This summer I served as a curatorial intern assisting curator Ron Magliozzi on the exhibition Quay Brothers: On Deciphering the Pharmacist’s Prescription for Lip-Reading Puppets. My first brush with the Quay brothers, perhaps like most visitors to the Museum’s new retrospective, was entirely tangential. In high school, an English teacher recommended to me Italo Calvino’s If on a winter’s night a traveler, the Italian fabulist’s playfully experimental novel celebrating the intricacies of chance intersection and obscurity (it’s this same tendency, in Julio Cortazar’s Hopscotch, which informs the quietly abrasive compilation the Quays assembled for the show). I devoured the novel and much of Calvino’s work over the following months. As it happens, a hypothetical cover design for If on a winter’s night, appropriately half-obscured, rests in a drawer of ephemera mounted in the second-floor gallery; on the wall’s reverse are a series of covers designed by the Quays and commissioned for the UK releases of Calvino’s novels and short stories. Among them is Mr. Palomar, a thin volume I first discovered in the winter of 2007 (the American edition was sadly not designed by the Quays), three years before I would see their breakthrough short film, Street of Crocodiles , and five before I would meet them in person.
In it, Calvino presents a tapestry of familiar essay/short story hybrids that read as though Samuel Johnson wrote The Little Prince—at turns mundane and cosmic, revelatory and restrained, Mr. Palomar observes and remarks on the passing of time, the nature and the beauty and the terror of the universe and life. He notes with an acute awareness in one entry, relaxing in his garden, “The blackbirds’ whistle has this special quality: it is identical to a human whistle.” This remark begins an excavation of mimesis, conversation, communication, and twinness—the twinness of allegory, analogy, and identity—which is as mesmerizing as it is succinct. “After a while the whistle is repeated—by the same blackbird or by its mate—but always as if it were the first time it had occurred to him to whistle; if this is a dialogue, each remark is uttered after long reflection… And what if it is in the pause and not in the whistle that the meaning of the message is contained? If it were in the silence that the blackbirds speak to each other?” Here, I arrive at the Quays’ universe again, for the umpteenth time, from the oblique chattering of birds.
And it’s the way I think one should meet their dark and mystifying worlds, as if suddenly hatched from a misplaced egg. Their films are for the large part brief and unspoken, inevitably and chronically indecipherable (as the exhibition attests to), yet only remain out of sight so long as one refuses a “turn of the head,” or resists the leap from one medium, artist, image, to the other. This quality perhaps arises from a mastery of adaptation, or its close relative I’ll call incorporation. (Neither term truly does justice to their originality, but for the sake of argument.) The Quays allow their art to spring from the minds and works of others in a peculiar blend of homage and rejection, an impulse influenced perhaps by the Polish Surrealist school of graphic artists—whose works, also on view in the gallery, take their subjects in stride—or by the very trade of graphic design itself, in which the Quays began. I’d place a fair bet that any reader stumbling through Bruno Schulz’s Street of Crocodiles for the first time (also published under the name Cinnamon Shops) never imagined the nightmarish bric-a-brac landscape quite the way the Quay brothers did. What’s more, Street of Crocodiles never suffers from the kind of adaptive dissonance that plagues any run of adaptations afraid to step on the toes of its originators. Instead, the film presents a world running parallel to Schulz’s novel while still possessing the dignity to own itself, as does each object in the show bound to strike the viewer with a twinge of familiarity. Chances are you’ve seen or read A Clockwork Orange, whose yet-to-be-adapted sequel The Clockwork Testament, or Enderby’s End the brothers emblazoned with their unmistakable aesthetic of decay; or else you’ve listened to or know someone who’s listened to the Blood Sweat and Tears album that the Quays also designed (albeit, decapitated). Perhaps the most commercial of all their work, that record album even bears the distinctive and unmistakable Quay landscape, a sparse horizon dotted with a blotch of trees they began pioneering—evidence suggests—at the very Italian age of 8 ½.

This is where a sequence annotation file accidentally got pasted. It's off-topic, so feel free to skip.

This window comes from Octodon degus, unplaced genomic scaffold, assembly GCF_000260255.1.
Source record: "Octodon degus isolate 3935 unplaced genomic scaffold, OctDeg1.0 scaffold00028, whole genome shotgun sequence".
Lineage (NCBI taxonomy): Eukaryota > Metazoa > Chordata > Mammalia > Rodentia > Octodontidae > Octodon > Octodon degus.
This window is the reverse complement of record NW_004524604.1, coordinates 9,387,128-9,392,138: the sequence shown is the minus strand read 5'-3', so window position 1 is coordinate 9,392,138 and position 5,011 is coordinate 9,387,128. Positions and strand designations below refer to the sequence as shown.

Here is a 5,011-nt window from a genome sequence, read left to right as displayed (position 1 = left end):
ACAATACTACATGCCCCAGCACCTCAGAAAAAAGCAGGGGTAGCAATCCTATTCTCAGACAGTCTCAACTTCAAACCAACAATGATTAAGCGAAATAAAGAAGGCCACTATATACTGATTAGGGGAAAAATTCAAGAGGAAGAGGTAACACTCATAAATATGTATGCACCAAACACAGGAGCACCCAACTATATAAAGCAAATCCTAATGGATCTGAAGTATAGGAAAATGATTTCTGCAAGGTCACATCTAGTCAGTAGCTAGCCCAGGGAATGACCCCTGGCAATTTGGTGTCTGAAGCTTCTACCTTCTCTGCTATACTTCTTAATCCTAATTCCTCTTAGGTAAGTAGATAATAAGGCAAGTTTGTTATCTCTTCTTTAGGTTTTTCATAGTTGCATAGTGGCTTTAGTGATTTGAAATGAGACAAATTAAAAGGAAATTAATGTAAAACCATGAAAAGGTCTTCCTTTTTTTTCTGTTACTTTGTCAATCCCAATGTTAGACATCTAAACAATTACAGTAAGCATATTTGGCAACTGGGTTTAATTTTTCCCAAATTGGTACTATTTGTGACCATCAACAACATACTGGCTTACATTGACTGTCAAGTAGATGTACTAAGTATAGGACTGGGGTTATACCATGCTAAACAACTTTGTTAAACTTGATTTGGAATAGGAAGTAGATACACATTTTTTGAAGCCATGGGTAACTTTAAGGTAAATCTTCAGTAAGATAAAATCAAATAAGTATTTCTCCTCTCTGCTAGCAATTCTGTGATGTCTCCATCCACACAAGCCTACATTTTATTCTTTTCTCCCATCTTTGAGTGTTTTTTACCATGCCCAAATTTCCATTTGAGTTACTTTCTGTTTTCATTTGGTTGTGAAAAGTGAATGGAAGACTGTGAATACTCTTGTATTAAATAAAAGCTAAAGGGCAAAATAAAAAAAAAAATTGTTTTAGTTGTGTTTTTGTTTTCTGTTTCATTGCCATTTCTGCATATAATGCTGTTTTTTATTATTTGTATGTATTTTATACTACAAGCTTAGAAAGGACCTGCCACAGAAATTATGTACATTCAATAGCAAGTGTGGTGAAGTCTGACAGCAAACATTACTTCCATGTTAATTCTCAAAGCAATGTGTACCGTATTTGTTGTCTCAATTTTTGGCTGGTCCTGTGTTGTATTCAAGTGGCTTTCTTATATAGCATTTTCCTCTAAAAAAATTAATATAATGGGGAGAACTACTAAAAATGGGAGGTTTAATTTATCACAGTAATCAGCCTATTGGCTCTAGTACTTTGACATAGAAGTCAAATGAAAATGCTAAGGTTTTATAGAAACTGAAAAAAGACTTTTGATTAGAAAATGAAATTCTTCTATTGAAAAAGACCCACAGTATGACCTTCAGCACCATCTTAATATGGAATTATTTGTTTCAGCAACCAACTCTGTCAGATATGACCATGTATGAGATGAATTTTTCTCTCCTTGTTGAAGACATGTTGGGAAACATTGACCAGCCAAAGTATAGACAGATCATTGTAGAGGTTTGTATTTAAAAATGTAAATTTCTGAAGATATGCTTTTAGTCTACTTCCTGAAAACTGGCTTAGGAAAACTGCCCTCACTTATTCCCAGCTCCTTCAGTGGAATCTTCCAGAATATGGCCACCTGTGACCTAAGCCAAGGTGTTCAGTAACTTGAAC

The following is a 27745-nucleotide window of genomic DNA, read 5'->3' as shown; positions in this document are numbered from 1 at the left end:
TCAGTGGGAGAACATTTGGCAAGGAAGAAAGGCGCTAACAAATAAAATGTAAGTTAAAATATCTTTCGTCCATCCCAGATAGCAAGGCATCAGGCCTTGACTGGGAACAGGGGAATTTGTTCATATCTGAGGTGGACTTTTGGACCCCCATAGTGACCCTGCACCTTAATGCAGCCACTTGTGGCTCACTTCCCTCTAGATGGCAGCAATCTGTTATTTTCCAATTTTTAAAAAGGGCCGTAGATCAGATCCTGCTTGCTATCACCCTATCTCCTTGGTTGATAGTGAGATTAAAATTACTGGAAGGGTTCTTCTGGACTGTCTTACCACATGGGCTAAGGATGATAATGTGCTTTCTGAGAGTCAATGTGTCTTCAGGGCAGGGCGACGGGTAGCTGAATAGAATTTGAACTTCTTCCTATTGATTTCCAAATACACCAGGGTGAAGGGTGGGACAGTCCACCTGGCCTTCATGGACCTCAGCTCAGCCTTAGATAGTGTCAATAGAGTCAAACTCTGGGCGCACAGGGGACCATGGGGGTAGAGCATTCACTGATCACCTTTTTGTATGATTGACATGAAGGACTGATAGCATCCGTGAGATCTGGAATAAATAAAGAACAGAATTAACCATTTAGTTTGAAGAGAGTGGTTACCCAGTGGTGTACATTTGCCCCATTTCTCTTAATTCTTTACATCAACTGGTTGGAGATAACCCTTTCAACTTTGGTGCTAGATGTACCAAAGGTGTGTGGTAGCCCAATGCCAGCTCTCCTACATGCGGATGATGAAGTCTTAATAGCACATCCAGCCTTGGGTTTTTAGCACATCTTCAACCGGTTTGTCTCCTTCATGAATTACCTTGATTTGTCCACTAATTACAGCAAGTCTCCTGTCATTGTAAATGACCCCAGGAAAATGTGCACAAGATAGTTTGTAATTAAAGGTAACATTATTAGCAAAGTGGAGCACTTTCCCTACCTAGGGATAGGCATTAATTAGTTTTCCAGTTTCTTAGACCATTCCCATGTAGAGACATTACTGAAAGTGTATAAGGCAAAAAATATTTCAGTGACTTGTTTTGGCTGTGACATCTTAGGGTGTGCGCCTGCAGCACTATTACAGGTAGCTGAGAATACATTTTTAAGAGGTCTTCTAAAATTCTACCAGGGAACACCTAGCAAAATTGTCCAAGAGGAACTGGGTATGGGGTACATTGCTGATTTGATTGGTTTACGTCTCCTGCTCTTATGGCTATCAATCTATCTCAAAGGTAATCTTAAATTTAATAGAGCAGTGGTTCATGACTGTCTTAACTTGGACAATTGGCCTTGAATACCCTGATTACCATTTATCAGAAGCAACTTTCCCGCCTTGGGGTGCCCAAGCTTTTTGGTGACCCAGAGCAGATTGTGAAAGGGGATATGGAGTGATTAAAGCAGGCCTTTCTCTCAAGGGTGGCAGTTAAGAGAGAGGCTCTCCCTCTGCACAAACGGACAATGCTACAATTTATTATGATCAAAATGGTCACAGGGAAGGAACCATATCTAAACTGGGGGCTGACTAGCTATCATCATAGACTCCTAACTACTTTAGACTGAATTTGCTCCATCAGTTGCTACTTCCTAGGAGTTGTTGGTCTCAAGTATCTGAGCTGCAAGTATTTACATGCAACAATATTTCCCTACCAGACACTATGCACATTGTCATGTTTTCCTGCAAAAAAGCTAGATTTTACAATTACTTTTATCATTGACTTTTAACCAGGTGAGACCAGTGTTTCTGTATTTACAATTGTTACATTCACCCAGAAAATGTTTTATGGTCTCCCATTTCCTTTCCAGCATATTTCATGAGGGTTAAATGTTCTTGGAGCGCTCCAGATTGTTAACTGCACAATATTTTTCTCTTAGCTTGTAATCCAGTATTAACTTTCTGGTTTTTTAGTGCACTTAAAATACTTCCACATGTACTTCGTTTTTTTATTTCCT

None of this, of course, is to say that others deserve credit for the Quay brothers’ accomplishments, whether the artists themselves would admit as much or not. Rather, it’s these kinds of obliquities that enrich the world of Quay and lead anyone brave enough to admire their universe through a narrow, winding, and utterly Quay-like passageway. For this intern and blogger, it boils back down to the blackbird’s whistle. The first time I tried to write on the Quays’ work (for a term paper), I felt I failed miserably to actually understand their films, or that maybe the unavoidable stigma of being innately resistant to analysis and therefore, somehow, flat, was a pitfall of their body of work. Yet it’s in silence they speak, in a kind of transmutable language of sirens that may be human, or half-human, or not human at all. And whether film or design or the mechanical alchemy that settles over their dormitorium installations, their art is shot through with a singular and unforgettable quality, a thread of intrigue that cleaves them all together and also threatens to pry apart. I suspect, for some, their silences and rejection of meaning may be offensive; yet once taken, the first step into the visionary output of Stephen and Timothy Quay is irreversible. They’ve already got you in their twisted and magnetic grasp.